Stock prices of coronavirus vaccine developers have been soaring over the past few months, with businesses reporting early trial data, then moving into later-stage studies. Some investors have waited on the sidelines, hesitating about buying at the high.
The month of August may have brought an entry point from a price perspective for three seemingly unstoppable players. Moderna (MRNA -1.41%), up 385% this year through its peak in July, slipped about 5% in August. Inovio (INO -5.38%), which had surged 860% at its highest point in July, is down 35% in August. And Novavax (NVAX -2.47%) has lost 20% in August after increasing 36-fold from January through July.
So what's behind the recent losses? Some early investors may have been locking in gains after an incredible run since the start of the year. Other, more short-term investors might be switching from one stock to another as they bet on which player will next announce positive news. The recent share declines aren't an automatic reason to stay away from these companies -- but on their own, they're also not a reason to buy. Let's take a closer look at these clinical-stage biotechs before making any decisions.
Moderna's high note
Moderna is finishing the month on a high note. Announcing its first trial results on older adults, management said its investigational vaccine led to neutralizing antibody production in all 20 participants. This echoes its earlier results in younger trial participants. Neutralizing antibodies are considered important, as their role is to block infection. Since the elderly have been among the most vulnerable to the coronavirus, any successful vaccine must properly address this group.
The latest results from Moderna's phase 1 trial are positive. But we'll need to see confirmation in a larger group, so stay tuned for results from the ongoing phase 2 and 3 trials. The company aims to enroll 30,000 participants in its phase 3 trial by September, and has already enrolled more than half that number since July 27.
Funding to bring the potential vaccine to market and manufacturing capacity are two other key points -- and there, too, Moderna is winning. The U.S. government has awarded Moderna as much as $2.48 billion in development support and vaccine orders. Moderna is scaling up to manufacture 500 million to 1 billion vaccine doses annually.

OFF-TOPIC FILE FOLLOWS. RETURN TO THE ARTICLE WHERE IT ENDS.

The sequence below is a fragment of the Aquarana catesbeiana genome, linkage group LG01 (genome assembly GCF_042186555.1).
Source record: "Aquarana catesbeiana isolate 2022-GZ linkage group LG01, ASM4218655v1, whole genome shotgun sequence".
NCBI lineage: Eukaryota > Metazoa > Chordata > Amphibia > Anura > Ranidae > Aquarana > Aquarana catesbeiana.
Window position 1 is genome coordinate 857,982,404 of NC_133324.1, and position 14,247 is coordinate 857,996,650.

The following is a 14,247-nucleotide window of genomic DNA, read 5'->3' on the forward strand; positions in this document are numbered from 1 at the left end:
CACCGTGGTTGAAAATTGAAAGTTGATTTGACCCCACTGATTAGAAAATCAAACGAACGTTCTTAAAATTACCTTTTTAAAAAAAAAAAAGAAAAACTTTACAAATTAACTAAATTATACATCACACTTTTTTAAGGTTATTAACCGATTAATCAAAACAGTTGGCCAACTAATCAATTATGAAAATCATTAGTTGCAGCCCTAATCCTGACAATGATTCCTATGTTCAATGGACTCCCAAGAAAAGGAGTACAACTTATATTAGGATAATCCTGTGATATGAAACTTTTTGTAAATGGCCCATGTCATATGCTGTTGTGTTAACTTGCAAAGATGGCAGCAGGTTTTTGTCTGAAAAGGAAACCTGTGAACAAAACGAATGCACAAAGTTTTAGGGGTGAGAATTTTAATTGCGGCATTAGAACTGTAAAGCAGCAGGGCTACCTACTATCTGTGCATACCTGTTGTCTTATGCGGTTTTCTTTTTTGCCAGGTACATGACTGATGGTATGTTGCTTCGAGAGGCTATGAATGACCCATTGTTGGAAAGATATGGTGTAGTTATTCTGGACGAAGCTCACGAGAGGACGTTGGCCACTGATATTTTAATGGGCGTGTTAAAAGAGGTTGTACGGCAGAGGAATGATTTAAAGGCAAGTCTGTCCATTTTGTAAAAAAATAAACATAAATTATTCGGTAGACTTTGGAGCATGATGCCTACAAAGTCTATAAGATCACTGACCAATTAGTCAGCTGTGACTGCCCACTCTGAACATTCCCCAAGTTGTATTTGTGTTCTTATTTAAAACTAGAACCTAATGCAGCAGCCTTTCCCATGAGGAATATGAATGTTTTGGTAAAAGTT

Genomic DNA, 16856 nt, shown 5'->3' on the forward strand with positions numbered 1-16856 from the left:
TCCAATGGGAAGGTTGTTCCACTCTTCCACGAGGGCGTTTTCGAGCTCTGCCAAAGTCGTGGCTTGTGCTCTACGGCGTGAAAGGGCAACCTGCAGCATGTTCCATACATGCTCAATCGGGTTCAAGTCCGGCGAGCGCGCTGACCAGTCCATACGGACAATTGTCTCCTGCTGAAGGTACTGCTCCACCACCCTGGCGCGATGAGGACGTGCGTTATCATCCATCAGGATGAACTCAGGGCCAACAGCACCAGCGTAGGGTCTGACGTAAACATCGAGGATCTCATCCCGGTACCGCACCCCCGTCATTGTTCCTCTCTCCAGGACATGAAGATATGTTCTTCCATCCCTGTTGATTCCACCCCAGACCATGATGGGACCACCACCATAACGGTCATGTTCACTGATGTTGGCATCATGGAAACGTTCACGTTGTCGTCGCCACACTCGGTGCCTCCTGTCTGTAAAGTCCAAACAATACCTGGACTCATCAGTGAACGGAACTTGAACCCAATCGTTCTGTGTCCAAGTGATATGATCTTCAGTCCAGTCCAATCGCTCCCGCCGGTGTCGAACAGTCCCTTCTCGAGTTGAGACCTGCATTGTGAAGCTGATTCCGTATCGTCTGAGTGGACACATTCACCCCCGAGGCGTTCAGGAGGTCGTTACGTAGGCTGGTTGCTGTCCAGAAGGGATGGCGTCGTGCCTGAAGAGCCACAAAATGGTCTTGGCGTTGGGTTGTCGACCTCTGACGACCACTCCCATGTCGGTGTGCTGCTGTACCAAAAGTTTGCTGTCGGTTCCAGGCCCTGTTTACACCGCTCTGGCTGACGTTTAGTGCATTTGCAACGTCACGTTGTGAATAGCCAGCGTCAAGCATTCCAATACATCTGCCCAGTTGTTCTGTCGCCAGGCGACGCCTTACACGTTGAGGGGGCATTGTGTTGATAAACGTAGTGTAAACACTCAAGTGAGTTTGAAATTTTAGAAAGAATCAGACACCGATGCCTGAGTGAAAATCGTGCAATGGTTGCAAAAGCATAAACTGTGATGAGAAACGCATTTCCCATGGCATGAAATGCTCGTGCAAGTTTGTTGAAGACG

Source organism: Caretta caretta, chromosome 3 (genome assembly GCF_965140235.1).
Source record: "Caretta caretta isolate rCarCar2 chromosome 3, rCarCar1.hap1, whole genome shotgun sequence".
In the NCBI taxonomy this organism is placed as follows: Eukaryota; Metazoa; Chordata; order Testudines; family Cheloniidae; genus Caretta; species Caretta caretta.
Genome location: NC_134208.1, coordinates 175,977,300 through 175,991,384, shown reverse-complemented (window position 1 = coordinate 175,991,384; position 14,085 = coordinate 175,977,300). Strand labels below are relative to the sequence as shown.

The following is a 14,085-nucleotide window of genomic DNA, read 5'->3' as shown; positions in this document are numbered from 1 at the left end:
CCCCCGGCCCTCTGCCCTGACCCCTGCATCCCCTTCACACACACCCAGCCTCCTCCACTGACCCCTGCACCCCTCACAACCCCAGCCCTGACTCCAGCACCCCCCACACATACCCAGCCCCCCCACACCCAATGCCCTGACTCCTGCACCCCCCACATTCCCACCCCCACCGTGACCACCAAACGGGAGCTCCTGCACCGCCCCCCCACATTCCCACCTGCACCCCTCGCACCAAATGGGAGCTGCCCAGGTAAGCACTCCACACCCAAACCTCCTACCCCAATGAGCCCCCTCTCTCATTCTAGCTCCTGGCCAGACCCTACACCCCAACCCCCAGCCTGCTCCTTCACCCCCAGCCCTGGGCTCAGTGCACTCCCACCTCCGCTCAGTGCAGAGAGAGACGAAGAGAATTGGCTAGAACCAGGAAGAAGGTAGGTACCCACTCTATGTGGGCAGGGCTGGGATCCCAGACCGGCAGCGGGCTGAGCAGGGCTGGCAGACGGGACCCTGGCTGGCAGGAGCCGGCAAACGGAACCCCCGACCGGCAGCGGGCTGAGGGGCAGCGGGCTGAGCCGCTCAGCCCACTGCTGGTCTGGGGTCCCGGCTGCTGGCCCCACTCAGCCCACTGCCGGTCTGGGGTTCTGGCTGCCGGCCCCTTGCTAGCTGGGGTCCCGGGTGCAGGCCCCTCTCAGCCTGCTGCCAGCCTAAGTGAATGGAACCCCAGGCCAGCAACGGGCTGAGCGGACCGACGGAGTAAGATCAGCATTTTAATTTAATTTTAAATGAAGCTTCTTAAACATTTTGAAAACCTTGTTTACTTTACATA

Novavax's big award
Novavax turned heads when Operation Warp Speed -- the government's initiative to help bring a vaccine to market by January -- offered it $1.6 billion in early July. At that point, it was the biggest Operation Warp Speed award yet. Novavax's total funding for the program now stands at about $2 billion.
At the time of the Operation Warp Speed award, Novavax was a step behind Moderna and some other players, as it hadn't yet reported clinical trial data. But in early August, Novavax reported positive phase 1 results, saying its vaccine candidate produced antibody activity in all participants. Novavax's report only concerns volunteers ages 18 through 59. Unlike Moderna, Novavax doesn't yet have data on older patients. Earlier this week, the company launched the phase 2 portion of its study; for this, it plans to enroll 1,500 participants, with about half of them in the 60-to-84 age range.
As for manufacturing, Novavax's acquisition of a facility in the Czech Republic puts it on track to produce about 1 billion doses as of next year. And manufacturing agreements with others mean capacity likely will be higher. Novavax has also agreed to supply the U.K. government with 60 million vaccine doses as early as the first quarter.
Inovio's trial results
Inovio, too, has reported positive phase 1 data. But investors were disappointed by a lack of detail regarding neutralizing antibodies. Moderna and Novavax said their vaccine candidates produced neutralizing antibody levels higher than those in recovered coronavirus patients. Inovio simply said all trial participants produced immune response based on neutralizing antibody and T-cell activity, which is not the same thing. The company aims to publish full data in a medical journal, which will allow easier comparison of Inovio's vaccine candidate performance with rivals'. Inovio plans to start a phase 2/3 trial in September. That will be another element to watch.
As for funding, Inovio comes in behind Moderna and Novavax. The company has garnered about $110 million so far to support its program. And it hasn't yet announced agreements to supply any countries with a vaccine if approved. Inovio is set to produce at least 100 million doses next year, also well behind its rivals.
|Company||Trial Stage||2021 Manufacturing Capacity||Funding|
|Moderna||Phase 3||500 million to 1 billion doses||$2.48 billion|
|Novavax||Phase 2||At least 1 billion doses||$2 billion|
|Inovio||Phase 2/3 to begin in September||100 million doses||$110 million|
Buy none, one, or all three?
It depends on your risk tolerance. If you're not an aggressive investor, it's best to stay away from any clinical-stage biotech companies riding the coronavirus wave. Their share prices are too dependent on coronavirus news -- and they don't have commercialized drugs to generate revenue if their coronavirus vaccine programs fail.
If you are a biotech investor with an appetite for risk, though, now is a good moment to pick up shares of Moderna or Novavax. Moderna has reported the most data so far, and its vaccine candidate is further along in the trial process. I like Novavax for a different reason. Earlier this spring, the company reported excellent phase 3 data for its investigational flu vaccine, for which it plans to apply for regulatory approval. So, if you invest in Novavax, it's possible another revenue source is on the horizon.
As for Inovio, add it to your watch list and wait for more trial data. Though Inovio and others may not be the closest to the finish line, if they produce a strong vaccine, they may be winners in the long run.